Monday 24 October 2016

New Zealand courts refuses bid by brain cancer patient to allow assisted suicide

Published 05/06/2015 | 07:33

Judge's gavel.
Judge's gavel.

New Zealand's High Court refused a bid by a brain cancer patient to allow doctors to assist terminally ill patients to end their lives just hours after the applicant died.

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Lawyer Lecretia Seales, 42, had asked the court to declare that she had a right to end her own life and that her doctor should not be prosecuted for helping her.

"The complex legal, philosophical, moral and clinical issues raised by Ms Seales's proceedings can only be addressed by parliament passing legislation to amend the effect of the Crimes Act," Judge David Collins said in a written judgement.

Seales died of natural causes about 15 hours before the decision was formally released, but a summary of the decision had been given to her the previous day.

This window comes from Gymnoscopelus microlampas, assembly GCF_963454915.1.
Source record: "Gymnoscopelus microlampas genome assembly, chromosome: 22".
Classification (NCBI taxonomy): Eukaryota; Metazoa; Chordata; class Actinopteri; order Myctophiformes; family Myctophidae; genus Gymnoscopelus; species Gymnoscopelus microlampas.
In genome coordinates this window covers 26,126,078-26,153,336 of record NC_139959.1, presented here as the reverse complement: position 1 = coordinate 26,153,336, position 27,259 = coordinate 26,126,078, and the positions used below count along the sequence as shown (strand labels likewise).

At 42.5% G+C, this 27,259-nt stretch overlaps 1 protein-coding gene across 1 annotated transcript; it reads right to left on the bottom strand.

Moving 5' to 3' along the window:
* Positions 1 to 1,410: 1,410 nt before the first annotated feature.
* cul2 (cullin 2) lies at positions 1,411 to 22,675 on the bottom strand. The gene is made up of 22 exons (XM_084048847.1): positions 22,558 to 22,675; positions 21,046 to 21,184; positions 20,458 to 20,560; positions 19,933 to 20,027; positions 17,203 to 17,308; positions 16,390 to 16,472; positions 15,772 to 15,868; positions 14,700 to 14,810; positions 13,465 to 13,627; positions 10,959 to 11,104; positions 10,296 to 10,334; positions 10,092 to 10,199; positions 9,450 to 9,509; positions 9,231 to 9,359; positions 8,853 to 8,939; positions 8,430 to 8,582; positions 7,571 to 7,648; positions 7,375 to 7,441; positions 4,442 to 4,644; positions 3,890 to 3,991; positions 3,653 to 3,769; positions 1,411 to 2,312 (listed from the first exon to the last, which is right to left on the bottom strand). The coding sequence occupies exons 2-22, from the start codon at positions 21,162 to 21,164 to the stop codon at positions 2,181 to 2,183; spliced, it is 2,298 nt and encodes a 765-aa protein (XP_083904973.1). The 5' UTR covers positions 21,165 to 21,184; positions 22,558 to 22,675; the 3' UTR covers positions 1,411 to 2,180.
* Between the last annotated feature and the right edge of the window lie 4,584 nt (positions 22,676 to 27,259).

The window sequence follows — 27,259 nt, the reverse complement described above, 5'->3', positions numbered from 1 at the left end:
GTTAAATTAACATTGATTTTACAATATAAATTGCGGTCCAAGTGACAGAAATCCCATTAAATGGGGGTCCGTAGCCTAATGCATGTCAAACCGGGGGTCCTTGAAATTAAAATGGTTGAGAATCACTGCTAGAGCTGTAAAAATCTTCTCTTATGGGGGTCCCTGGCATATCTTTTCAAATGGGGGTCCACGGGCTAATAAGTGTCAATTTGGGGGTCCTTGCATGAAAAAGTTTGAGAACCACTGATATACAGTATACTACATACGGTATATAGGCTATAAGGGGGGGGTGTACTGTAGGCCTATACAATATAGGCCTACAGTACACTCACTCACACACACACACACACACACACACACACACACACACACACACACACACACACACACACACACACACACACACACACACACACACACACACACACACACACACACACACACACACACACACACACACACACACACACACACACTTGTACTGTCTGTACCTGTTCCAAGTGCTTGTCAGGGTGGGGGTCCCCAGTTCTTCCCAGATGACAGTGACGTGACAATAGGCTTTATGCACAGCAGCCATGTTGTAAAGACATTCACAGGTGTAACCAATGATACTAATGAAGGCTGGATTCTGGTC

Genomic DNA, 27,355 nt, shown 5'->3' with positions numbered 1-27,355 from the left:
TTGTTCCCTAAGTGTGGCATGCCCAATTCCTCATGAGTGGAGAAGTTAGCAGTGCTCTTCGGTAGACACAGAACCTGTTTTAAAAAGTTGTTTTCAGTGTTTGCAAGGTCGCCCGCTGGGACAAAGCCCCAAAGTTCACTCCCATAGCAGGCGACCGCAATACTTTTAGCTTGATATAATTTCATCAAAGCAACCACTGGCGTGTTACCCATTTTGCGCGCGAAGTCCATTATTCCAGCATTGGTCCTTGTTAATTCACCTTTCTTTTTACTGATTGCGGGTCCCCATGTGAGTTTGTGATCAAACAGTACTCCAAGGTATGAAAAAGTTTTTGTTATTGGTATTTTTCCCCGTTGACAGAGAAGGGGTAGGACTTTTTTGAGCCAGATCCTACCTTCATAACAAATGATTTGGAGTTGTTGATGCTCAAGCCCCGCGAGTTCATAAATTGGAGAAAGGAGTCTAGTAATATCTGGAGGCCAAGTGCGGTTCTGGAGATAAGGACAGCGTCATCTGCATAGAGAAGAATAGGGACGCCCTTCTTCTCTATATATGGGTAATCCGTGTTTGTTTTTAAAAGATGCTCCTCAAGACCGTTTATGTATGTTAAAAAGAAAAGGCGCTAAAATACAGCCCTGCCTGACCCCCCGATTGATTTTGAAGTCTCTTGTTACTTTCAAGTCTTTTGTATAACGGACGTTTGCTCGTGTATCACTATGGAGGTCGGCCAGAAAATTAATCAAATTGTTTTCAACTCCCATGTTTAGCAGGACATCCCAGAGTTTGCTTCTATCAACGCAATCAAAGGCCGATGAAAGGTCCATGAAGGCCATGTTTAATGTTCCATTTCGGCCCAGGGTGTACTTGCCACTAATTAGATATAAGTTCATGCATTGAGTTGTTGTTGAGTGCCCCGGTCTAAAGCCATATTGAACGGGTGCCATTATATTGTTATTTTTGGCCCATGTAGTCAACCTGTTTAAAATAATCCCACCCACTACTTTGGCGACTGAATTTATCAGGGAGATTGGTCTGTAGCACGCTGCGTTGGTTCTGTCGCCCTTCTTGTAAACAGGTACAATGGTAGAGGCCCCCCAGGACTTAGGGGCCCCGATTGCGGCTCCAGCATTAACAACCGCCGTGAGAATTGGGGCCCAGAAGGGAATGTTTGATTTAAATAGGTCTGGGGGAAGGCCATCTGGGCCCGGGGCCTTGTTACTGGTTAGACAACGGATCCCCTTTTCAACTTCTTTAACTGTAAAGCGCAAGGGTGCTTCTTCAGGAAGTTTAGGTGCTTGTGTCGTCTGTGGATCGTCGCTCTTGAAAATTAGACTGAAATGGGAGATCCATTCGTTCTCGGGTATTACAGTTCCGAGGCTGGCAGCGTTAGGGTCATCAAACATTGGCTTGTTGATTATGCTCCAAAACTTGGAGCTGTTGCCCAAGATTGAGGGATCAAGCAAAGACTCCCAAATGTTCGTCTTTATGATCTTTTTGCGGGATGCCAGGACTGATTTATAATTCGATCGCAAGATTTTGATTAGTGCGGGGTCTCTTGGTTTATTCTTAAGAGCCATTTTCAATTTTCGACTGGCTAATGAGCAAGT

She had claimed the denial of her right to an assisted death breached her fundamental civil and legal rights.

"The judgment has starkly highlighted that the status quo is not ideal; that people are at risk of intolerable suffering and are at risk of ending their lives earlier than they would otherwise," Seales's husband, Matt Vickers, said in a statement.

New Zealand's top state lawyer, the Solicitor General, argued that only lawmakers had the right to make and change law.

Assisting a person to commit suicide is a crime in New Zealand, which can carry a life jail term depending on the circumstances.

Over the past decade, several attempts to change the law have been rejected by parliament, with lawmakers voting according to their individual consciences.

"Although Ms Seales has not obtained the outcomes she sought, she has selflessly provided a forum to clarify important aspects of New Zealand law," Collins said.

The California Senate approved a physician-assisted suicide bill on Thursday that would allow some terminally ill patients to obtain medication to end their lives, even as opponents criticized the bill as dangerous.


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